When Melanie Deziel’s New York Times colleagues tweeted “impressively produced” and “can’t believe I’m sharing a paid post … even mobile-friendly” about a native ad that she and her team had created, she knew T Brand Studio had gotten some things right.
What things, exactly? She shared her answers at Content Marketing World, How Innovative Brands Are Getting More out of Their Mobile Native Advertising Campaigns. Read on for highlights from Melanie’s talk.
What we talk about when we talk about native advertising
I confess, as a word nerd, I fell in love with Melanie when she declared marketers have forgotten that “native” is an adjective and it describes advertising.
Native advertising goes by many names, including sponsored content, promoted content, paid posts, and branded content. (Some marketers avoid – even loathe – the term “branded content” because it “gives agencies permission to keep talking about themselves, adding a bit of storytelling to product pitches.”)
To get clear about what she’s talking about when she talks about native advertising, let’s look at each word.
- “Native” means indigenous, belonging to an environment. “A plant is native to a certain climate,” Melanie says. “A person is native to a place. When we say that content is native or advertising is native, it means that it fits in the environment where it is served or received.”
- “Advertising” means paid. One company paying another to publish the content.
As CMI founder Joe Pulizzi sums it up, “If you pay for placement of … content in a format similar to the third-party site, it’s native advertising.”
While native advertising and content marketing are sometimes handled by separate teams with separate strategies, consider developing a strategy that covers both. Native advertising can help you achieve the same goals for your other content such as increasing brand awareness, driving people to your website, and building your subscriber base. You may discover new opportunities when you think of native advertising as simply another set of distribution channels for your valuable, relevant content – channels you happen to pay for.
Why Melanie talks about native advertising and mobile devices
You couldn’t find a person better equipped to talk about native advertising than Melanie, the founder of an industry newsletter on the topic, The Overlap League. Her journalism background has prepared her to create riveting, deeply researched stories, such as the 2014 piece that had her New York Times colleagues raving on Twitter. Her native advertising rivals the quality of the best editorial content in the world.
The piece, which explored the reality of life for women inmates, was part of The New York Times series sponsored by Netflix, the distributor of Orange Is The New Black. It was published before Season 2 was released. For a time, Melanie says, her article “appeared in the most-emailed module on the home page of The New York Times.”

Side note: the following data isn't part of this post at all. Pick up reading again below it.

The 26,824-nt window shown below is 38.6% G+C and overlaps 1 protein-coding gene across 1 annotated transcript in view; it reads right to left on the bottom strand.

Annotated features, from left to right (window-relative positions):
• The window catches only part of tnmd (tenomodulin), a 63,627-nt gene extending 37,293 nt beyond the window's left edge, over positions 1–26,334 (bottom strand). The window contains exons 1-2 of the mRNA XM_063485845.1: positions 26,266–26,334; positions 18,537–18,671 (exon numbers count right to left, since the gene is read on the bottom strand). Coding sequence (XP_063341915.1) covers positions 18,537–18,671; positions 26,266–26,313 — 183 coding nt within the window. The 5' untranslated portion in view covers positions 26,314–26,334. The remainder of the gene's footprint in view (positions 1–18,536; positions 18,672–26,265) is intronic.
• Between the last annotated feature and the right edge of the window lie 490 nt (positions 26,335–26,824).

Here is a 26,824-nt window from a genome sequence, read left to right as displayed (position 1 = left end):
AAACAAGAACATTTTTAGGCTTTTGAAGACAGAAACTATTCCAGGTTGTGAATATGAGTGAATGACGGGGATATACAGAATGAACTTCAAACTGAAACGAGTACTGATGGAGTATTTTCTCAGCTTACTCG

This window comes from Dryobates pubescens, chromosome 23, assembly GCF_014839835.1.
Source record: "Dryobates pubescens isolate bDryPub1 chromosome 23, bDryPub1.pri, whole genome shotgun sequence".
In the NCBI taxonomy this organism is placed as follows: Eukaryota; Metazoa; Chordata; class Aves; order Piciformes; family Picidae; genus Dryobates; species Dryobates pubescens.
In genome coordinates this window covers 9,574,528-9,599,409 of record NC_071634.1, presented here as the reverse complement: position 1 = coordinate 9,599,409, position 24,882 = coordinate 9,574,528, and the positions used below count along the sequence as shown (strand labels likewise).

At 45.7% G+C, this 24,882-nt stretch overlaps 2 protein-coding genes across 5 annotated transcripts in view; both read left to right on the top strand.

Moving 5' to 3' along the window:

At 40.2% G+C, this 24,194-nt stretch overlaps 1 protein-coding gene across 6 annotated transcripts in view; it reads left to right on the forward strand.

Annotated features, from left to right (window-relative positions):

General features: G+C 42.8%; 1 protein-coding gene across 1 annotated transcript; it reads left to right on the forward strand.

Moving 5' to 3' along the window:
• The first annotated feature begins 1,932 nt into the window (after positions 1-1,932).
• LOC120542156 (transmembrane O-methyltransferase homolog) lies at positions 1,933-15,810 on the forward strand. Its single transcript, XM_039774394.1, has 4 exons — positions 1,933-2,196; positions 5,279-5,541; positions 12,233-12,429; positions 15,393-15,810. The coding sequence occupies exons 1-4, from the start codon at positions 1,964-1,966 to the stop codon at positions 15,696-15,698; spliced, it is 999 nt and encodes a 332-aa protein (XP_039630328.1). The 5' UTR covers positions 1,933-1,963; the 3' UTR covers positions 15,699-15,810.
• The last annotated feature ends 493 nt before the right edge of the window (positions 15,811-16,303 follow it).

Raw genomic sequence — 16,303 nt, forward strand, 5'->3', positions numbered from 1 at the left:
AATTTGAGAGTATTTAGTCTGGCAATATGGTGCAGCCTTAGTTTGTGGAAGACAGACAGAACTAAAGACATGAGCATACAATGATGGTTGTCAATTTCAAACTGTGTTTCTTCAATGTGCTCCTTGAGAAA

Uh huh. A piece of sponsored content won over more readers than anything else in this prestigious purveyor of “all the news that’s fit to print.”
While native advertising isn’t a strictly mobile phenomenon, Melanie urges marketers to focus on the mobile experience of native ads. It’s easy to get the mobile experience wrong and important to get it right.
Don’t disrupt – go with the content flow
First things first: Ads (native or not) must stop hijacking our small screens. Melanie describes an experience we’ve all had: You’re reading on a smartphone when an ad takes over, and you can’t close it. Sometimes you get the ad to go away only to discover that your article has disappeared with it. Or closing it merely reveals another ad.
If we want people to welcome native advertising, Melanie says, we must present it in the flow of the content people came for.
Fellow presenter Jay Lauf made the same point in his Content Marketing World talk, Deconstructing Quartz (QZ.com): How One of the Most Popular Mobile Destinations Grows Audience, Extends Reach in Digital, and Creates a Superior Content Experience. Jay gives this sampling of tweets in which people let loose about intrusive ads on mobile websites:
Jay’s favorite is the bottom middle tweet: This “mobile site captures that nostalgia for when you’d be trying to read the paper but someone kept slapping it out of your hand.”
Instead of irritating our audiences, why not create native ads they’re likely to welcome, like this one (in the middle of the screen):
In this example, Jay, co-president and publisher of Quartz (“a new kind of global business news outlet”), shows its daily newsletter, which smoothly incorporates a “sponsored content” item. This native advertising is straightforward, interesting, and easy to read on a smartphone. Jay quotes one customer who calls Quartz native ads “friendly and unobtrusive.”
When’s the last time someone complimented your native ads?
“We don’t do pop-overs,” Jay says. “You’ll never see a push-down. You’ll never see a pre-roll ad on Quartz.” People encounter native ads only as they scroll from article to article. “It’s the only place I’ve worked where I get unsolicited love letters on Twitter about the ad product itself.”
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Go mobile first, not mobile friendly
Melanie says, “Mobile friendly means that you can access the content from a mobile device. That isn’t enough anymore,” she says, pointing out that more than 50% of Google searches have come from mobile devices for several years.